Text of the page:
US5500014 *9 mai 199419 mars 1996Baxter International Inc.Biological valvular prothesis
US5545209 *30 juin 199413 août 1996Texas Petrodet, Inc.Controlled deployment of a medical device
US5545214 *4 mars 199413 août 1996Heartport, Inc.Endovascular aortic valve replacement
US5549665 *17 juin 199427 août 1996London Health AssociationBioprostethic valve
US5554185 *18 juil. 199410 sept. 1996Block; Peter C.Inflatable prosthetic cardiovascular valve for percutaneous transluminal implantation of same
US5591185 *28 nov. 19947 janv. 1997Corneal Contouring Development L.L.C.Method and apparatus for reprofiling or smoothing the anterior or stromal cornea by scraping
US5607464 *27 août 19934 mars 1997Medtronic, Inc.Prosthetic vascular graft with a pleated structure
US5609626 *22 juin 199411 mars 1997Baxter International Inc.Stent devices and support/restrictor assemblies for use in conjunction with prosthetic vascular grafts
US5669918 *18 mars 199623 sept. 1997Deutsche Forschungsanstalt Fur Luft-Und Raumfahrt E.V.Surgical instrument for preparing an anastomosis in minimally invasive surgery
US5716417 *7 juin 199510 févr. 1998St. Jude Medical, Inc.Integral supporting structure for bioprosthetic heart valve
US5749890 *3 déc. 199612 mai 1998Shaknovich; AlexanderMethod and system for stent placement in ostial lesions
US5756476 *26 janv. 199426 mai 1998The United States Of America As Represented By The Department Of Health And Human ServicesInhibition of cell proliferation using antisense oligonucleotides
US5800514 *24 mai 19961 sept. 1998Meadox Medicals, Inc.Shaped woven tubular soft-tissue prostheses and methods of manufacturing
US5855597 *7 mai 19975 janv. 1999Iowa-India Investments Co. LimitedStent valve and stent graft for percutaneous surgery
US5855601 *21 juin 19965 janv. 1999The Trustees Of Columbia University In The City Of New YorkArtificial heart valve and method and device for implanting the same
US5855602 *9 sept. 19965 janv. 1999Shelhigh, Inc.Heart valve prosthesis
US6015416 *26 févr. 199818 janv. 2000Ethicon Endo-Surgery, Inc.Surgical anastomosis instrument
US6168614 *20 févr. 19982 janv. 2001Heartport, Inc.Valve prosthesis for implantation in the body
US6179195 *21 mai 199930 janv. 2001Scimed Life Systems, Inc.Method and device for full thickness resectioning of an organ
US6241742 *24 déc. 19985 juin 2001Origin Medsystems, Inc.Means and method for performing an anastomosis
US6254617 *27 nov. 19983 juil. 2001Origin Medsystems, Inc.Means and method for performing an anastomosis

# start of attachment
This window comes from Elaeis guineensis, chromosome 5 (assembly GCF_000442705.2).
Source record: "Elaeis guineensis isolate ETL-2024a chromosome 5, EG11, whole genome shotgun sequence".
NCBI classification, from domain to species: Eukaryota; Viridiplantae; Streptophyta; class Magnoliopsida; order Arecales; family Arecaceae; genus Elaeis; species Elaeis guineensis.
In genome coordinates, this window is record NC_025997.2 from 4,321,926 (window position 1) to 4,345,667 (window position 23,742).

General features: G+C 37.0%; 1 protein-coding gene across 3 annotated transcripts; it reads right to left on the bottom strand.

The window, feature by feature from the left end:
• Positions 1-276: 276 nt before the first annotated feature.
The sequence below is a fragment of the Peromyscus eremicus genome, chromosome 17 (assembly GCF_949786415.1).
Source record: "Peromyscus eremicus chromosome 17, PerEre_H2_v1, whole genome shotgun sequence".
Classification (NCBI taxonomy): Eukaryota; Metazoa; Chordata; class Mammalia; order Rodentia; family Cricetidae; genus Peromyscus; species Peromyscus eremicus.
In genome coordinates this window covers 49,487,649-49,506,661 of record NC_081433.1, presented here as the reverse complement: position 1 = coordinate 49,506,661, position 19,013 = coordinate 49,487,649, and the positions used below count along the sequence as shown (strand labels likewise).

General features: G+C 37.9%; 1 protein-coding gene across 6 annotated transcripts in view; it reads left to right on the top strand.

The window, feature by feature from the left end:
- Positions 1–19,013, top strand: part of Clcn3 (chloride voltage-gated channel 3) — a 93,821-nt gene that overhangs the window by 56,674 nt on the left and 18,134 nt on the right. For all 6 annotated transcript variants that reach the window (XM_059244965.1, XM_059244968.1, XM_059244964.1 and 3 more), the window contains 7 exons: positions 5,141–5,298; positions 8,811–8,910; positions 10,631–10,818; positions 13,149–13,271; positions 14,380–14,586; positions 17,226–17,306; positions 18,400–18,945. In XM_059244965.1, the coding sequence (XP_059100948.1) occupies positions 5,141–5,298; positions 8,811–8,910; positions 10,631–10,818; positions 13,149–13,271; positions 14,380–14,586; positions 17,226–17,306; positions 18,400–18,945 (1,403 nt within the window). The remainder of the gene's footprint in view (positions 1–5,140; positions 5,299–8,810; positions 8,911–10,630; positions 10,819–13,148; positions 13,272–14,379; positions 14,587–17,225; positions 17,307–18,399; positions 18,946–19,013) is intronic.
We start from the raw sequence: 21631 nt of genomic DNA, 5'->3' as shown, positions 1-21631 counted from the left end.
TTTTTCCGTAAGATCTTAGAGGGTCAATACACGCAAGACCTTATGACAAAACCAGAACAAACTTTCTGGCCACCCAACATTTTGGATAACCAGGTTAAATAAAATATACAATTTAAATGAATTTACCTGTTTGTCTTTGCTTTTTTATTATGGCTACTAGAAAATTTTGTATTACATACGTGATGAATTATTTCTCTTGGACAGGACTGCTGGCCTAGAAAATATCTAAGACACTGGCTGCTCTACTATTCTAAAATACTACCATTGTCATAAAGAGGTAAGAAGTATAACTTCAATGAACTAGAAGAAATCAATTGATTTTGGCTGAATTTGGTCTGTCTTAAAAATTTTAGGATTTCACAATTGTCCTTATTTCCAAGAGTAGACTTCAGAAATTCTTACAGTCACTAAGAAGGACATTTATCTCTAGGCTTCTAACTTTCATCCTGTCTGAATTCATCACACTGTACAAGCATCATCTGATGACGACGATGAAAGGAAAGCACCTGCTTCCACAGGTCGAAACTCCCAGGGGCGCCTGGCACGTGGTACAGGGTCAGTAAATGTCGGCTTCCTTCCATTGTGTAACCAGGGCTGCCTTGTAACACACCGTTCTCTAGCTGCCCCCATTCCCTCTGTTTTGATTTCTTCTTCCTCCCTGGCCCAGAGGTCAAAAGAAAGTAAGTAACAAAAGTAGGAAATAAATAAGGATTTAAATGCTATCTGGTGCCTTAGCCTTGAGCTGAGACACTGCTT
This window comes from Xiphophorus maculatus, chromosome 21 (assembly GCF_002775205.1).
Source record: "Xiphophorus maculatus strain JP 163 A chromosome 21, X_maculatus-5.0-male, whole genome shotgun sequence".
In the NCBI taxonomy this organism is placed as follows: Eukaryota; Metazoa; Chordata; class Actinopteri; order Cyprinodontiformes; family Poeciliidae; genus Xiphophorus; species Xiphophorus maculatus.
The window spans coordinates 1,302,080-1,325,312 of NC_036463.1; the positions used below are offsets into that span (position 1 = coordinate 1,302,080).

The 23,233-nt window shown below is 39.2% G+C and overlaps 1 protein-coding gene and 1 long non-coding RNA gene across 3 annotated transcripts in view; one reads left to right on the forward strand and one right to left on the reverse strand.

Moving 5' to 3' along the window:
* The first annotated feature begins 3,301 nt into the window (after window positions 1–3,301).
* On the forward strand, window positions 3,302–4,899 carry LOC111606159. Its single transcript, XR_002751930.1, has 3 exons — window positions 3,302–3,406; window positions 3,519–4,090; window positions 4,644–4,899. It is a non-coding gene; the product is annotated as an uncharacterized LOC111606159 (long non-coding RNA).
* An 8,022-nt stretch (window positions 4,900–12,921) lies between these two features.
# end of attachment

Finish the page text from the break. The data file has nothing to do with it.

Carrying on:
US6391038 *28 juil. 199921 mai 2002Cardica, Inc.Anastomosis system and method for controlling a tissue site
US6398797 *29 nov. 20004 juin 2002Cardica, Inc.Tissue bonding system and method for controlling a tissue site during anastomosis
US6582462 *28 févr. 200024 juin 2003Heartport, Inc.Valve prosthesis for implantation in the body and a catheter for implanting such valve prosthesis
US6712828 *13 avr. 200130 mars 2004Fraunhofer-Gesellschaft Zur Forderung Der Angewandten Forschung, E.V.Device and procedure for joining hollow organs
US6884251 *6 mars 200326 avr. 2005Origin Medsystems, Inc.Apparatus and method for performing an anastomosis
US6908481 *2 mai 200221 juin 2005Edwards Lifesciences Pvt, Inc.Value prosthesis for implantation in body channels
US7014644 *30 avr. 200221 mars 2006Cardica, Inc.Tissue bonding system and method for controlling a tissue site during anastomosis
US7585321 *27 mai 20058 sept. 2009Edwards Lifesciences Pvt, Inc.Methods of implanting a prosthetic heart valve within a native heart valve
US7682368 *9 févr. 200523 mars 2010Cardica, Inc.Anastomosis tool actuated with stored energy
US7699859 *12 nov. 200420 avr. 2010Cardica, Inc.Method of performing anastomosis
US7757924 *28 sept. 200620 juil. 2010Satiety, Inc.Single fold system for tissue approximation and fixation
US7789909 *10 sept. 20097 sept. 2010Edwards Lifesciences AgSystem for implanting a valve prosthesis
US20010007956 *28 févr. 200112 juil. 2001Brice LetacValve prosthesis for implantation in body channels
US20010010017 *28 févr. 200126 juil. 2001Brice LetacAlve prosthesis for implantation in body channels
US20020055751 *22 déc. 20009 mai 2002Schraft Rolf DieterDevice and procedure for joining hollow organs
US20030023253 *24 sept. 200230 janv. 2003Cardica, Inc.Anastomosis system
US20030109924 *23 juil. 200212 juin 2003Alain CribierImplanting a valve prosthesis in body channels
US20050203616 *20 avr. 200515 sept. 2005Alain CribierValve prosthesis for implantation in body channels
US20080009940 *28 mars 200710 janv. 2008Alain CribierValve prosthesis for implantation in body channels
US20080077236 *19 nov. 200727 mars 2008Brice LetacValve prosthesis for implantation in body channels
Classifications
Classification aux États-Unis623/1.36, 623/1.15, 623/1.11
Classification internationaleA61F2/06
Classification coopérativeA61B2017/1107, A61B17/11, A61B2017/1135, A61B17/115, A61B17/0686
Classification européenneA61B17/11, A61B17/115
Événements juridiques
DateCodeÉvénementDescription
24 avr. 2009ASAssignment
Owner name: TEXAS HEART INSTITUTE, TEXAS
Free format text: ASSIGNMENT OF ASSIGNORS INTEREST;ASSIGNOR:COHN, WILLIAM E.;REEL/FRAME:022594/0635
Effective date: 20060525